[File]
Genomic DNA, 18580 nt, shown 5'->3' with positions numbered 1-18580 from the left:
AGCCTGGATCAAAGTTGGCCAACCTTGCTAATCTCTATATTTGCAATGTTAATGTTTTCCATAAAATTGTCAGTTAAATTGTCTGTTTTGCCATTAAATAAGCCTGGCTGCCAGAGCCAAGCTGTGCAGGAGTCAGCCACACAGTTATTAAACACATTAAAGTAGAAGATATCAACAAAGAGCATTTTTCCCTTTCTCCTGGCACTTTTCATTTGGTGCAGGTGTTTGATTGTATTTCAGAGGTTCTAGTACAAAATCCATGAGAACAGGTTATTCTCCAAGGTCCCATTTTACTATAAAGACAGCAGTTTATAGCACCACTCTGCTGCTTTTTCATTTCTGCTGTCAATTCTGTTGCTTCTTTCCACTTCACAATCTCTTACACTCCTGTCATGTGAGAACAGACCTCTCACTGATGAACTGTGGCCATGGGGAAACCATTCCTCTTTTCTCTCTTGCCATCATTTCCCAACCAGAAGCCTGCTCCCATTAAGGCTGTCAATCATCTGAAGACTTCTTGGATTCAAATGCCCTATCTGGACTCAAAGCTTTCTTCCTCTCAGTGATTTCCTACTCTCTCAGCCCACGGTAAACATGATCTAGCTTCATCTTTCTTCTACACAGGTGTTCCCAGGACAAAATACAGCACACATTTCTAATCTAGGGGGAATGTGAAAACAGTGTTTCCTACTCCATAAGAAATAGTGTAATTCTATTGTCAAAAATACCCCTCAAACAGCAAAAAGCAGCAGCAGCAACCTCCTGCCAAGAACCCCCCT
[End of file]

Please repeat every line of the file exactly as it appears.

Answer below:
Genomic DNA, 18580 nt, shown 5'->3' with positions numbered 1-18580 from the left:
AGCCTGGATCAAAGTTGGCCAACCTTGCTAATCTCTATATTTGCAATGTTAATGTTTTCCATAAAATTGTCAGTTAAATTGTCTGTTTTGCCATTAAATAAGCCTGGCTGCCAGAGCCAAGCTGTGCAGGAGTCAGCCACACAGTTATTAAACACATTAAAGTAGAAGATATCAACAAAGAGCATTTTTCCCTTTCTCCTGGCACTTTTCATTTGGTGCAGGTGTTTGATTGTATTTCAGAGGTTCTAGTACAAAATCCATGAGAACAGGTTATTCTCCAAGGTCCCATTTTACTATAAAGACAGCAGTTTATAGCACCACTCTGCTGCTTTTTCATTTCTGCTGTCAATTCTGTTGCTTCTTTCCACTTCACAATCTCTTACACTCCTGTCATGTGAGAACAGACCTCTCACTGATGAACTGTGGCCATGGGGAAACCATTCCTCTTTTCTCTCTTGCCATCATTTCCCAACCAGAAGCCTGCTCCCATTAAGGCTGTCAATCATCTGAAGACTTCTTGGATTCAAATGCCCTATCTGGACTCAAAGCTTTCTTCCTCTCAGTGATTTCCTACTCTCTCAGCCCACGGTAAACATGATCTAGCTTCATCTTTCTTCTACACAGGTGTTCCCAGGACAAAATACAGCACACATTTCTAATCTAGGGGGAATGTGAAAACAGTGTTTCCTACTCCATAAGAAATAGTGTAATTCTATTGTCAAAAATACCCCTCAAACAGCAAAAAGCAGCAGCAGCAACCTCCTGCCAAGAACCCCCCT